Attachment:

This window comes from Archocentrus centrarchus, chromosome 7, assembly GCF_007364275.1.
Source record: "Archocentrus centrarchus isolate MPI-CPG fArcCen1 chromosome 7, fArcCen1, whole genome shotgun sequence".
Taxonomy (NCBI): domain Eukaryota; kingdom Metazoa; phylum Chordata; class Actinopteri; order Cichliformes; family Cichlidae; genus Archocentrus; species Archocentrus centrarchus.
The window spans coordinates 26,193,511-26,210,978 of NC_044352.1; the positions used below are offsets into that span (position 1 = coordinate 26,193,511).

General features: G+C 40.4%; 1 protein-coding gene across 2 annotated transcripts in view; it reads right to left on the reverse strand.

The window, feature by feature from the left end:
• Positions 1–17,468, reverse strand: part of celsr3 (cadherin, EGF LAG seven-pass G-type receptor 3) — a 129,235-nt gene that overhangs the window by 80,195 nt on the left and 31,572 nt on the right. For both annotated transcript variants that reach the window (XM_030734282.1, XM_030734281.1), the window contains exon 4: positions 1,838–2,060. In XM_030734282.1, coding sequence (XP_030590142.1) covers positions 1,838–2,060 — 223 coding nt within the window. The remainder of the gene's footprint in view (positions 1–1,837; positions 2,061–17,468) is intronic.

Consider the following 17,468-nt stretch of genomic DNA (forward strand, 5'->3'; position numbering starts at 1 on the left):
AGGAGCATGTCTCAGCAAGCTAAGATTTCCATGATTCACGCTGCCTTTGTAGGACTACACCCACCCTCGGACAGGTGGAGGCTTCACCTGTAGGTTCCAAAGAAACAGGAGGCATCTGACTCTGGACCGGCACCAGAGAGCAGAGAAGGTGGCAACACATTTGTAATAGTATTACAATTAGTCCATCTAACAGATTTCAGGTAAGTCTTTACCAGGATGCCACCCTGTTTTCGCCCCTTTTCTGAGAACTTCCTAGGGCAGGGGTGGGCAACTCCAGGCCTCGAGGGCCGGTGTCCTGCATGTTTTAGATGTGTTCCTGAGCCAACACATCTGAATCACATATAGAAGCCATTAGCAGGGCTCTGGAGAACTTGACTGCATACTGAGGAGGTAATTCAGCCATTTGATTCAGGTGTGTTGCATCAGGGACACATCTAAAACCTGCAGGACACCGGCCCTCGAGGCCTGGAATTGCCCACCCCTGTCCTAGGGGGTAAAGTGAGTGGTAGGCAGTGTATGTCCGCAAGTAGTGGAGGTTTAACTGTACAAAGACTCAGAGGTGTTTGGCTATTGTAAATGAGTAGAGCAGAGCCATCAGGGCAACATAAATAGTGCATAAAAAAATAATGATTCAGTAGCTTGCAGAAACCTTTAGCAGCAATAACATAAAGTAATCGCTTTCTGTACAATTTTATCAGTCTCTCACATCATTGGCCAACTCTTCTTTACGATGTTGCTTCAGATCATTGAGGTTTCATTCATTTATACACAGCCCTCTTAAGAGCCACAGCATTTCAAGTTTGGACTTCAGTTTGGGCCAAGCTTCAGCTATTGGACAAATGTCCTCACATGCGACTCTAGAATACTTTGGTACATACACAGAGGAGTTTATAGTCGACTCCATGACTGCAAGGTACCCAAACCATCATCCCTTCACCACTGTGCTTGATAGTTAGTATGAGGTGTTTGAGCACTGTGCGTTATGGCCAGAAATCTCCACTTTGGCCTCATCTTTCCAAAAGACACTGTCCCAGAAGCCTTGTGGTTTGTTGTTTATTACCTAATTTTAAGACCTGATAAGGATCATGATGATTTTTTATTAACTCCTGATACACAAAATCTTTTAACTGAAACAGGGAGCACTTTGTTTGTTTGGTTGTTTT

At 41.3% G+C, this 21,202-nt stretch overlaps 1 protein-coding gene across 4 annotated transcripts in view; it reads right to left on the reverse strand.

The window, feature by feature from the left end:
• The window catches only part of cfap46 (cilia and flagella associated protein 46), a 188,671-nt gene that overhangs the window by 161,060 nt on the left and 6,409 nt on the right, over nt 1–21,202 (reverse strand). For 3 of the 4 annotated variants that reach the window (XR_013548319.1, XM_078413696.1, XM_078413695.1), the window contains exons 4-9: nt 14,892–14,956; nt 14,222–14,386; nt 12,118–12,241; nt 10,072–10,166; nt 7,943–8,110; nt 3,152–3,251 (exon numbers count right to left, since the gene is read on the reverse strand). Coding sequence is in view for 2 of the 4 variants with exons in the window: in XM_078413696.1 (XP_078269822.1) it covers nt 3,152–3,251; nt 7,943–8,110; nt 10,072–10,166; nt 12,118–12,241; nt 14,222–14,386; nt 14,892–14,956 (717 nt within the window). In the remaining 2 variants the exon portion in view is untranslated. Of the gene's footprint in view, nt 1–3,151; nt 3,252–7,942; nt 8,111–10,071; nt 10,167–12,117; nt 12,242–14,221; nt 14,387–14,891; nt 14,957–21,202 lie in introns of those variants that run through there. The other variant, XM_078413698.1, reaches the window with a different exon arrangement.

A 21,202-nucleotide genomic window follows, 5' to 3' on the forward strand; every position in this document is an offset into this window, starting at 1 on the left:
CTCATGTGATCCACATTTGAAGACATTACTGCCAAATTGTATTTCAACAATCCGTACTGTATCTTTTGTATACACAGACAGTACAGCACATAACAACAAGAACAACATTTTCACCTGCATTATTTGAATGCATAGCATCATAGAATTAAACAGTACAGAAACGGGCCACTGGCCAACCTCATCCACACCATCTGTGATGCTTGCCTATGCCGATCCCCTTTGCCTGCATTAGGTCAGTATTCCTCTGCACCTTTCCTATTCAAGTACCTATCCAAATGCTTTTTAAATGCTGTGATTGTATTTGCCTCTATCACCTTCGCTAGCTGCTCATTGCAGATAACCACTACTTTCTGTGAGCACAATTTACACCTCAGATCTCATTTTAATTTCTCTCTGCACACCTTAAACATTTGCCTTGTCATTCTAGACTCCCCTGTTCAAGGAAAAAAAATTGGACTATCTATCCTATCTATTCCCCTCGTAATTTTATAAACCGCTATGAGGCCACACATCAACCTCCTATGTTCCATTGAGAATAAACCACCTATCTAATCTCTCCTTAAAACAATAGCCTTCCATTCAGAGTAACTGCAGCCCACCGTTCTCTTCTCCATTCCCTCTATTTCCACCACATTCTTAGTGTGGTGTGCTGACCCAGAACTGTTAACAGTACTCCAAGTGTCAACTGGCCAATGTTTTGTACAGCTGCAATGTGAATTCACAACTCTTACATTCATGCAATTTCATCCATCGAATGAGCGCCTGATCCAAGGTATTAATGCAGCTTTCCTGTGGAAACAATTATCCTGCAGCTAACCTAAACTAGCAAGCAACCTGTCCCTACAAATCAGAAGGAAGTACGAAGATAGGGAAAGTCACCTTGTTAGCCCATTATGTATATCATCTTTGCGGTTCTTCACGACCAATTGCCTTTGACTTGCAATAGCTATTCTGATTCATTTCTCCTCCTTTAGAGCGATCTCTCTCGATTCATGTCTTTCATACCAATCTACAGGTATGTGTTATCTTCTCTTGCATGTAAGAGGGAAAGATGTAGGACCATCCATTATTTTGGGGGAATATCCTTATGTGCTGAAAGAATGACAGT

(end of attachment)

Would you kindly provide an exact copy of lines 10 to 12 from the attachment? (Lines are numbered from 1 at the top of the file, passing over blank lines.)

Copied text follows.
At 41.3% G+C, this 21,202-nt stretch overlaps 1 protein-coding gene across 4 annotated transcripts in view; it reads right to left on the reverse strand.

The window, feature by feature from the left end:
• The window catches only part of cfap46 (cilia and flagella associated protein 46), a 188,671-nt gene that overhangs the window by 161,060 nt on the left and 6,409 nt on the right, over nt 1–21,202 (reverse strand). For 3 of the 4 annotated variants that reach the window (XR_013548319.1, XM_078413696.1, XM_078413695.1), the window contains exons 4-9: nt 14,892–14,956; nt 14,222–14,386; nt 12,118–12,241; nt 10,072–10,166; nt 7,943–8,110; nt 3,152–3,251 (exon numbers count right to left, since the gene is read on the reverse strand). Coding sequence is in view for 2 of the 4 variants with exons in the window: in XM_078413696.1 (XP_078269822.1) it covers nt 3,152–3,251; nt 7,943–8,110; nt 10,072–10,166; nt 12,118–12,241; nt 14,222–14,386; nt 14,892–14,956 (717 nt within the window). In the remaining 2 variants the exon portion in view is untranslated. Of the gene's footprint in view, nt 1–3,151; nt 3,252–7,942; nt 8,111–10,071; nt 10,167–12,117; nt 12,242–14,221; nt 14,387–14,891; nt 14,957–21,202 lie in introns of those variants that run through there. The other variant, XM_078413698.1, reaches the window with a different exon arrangement.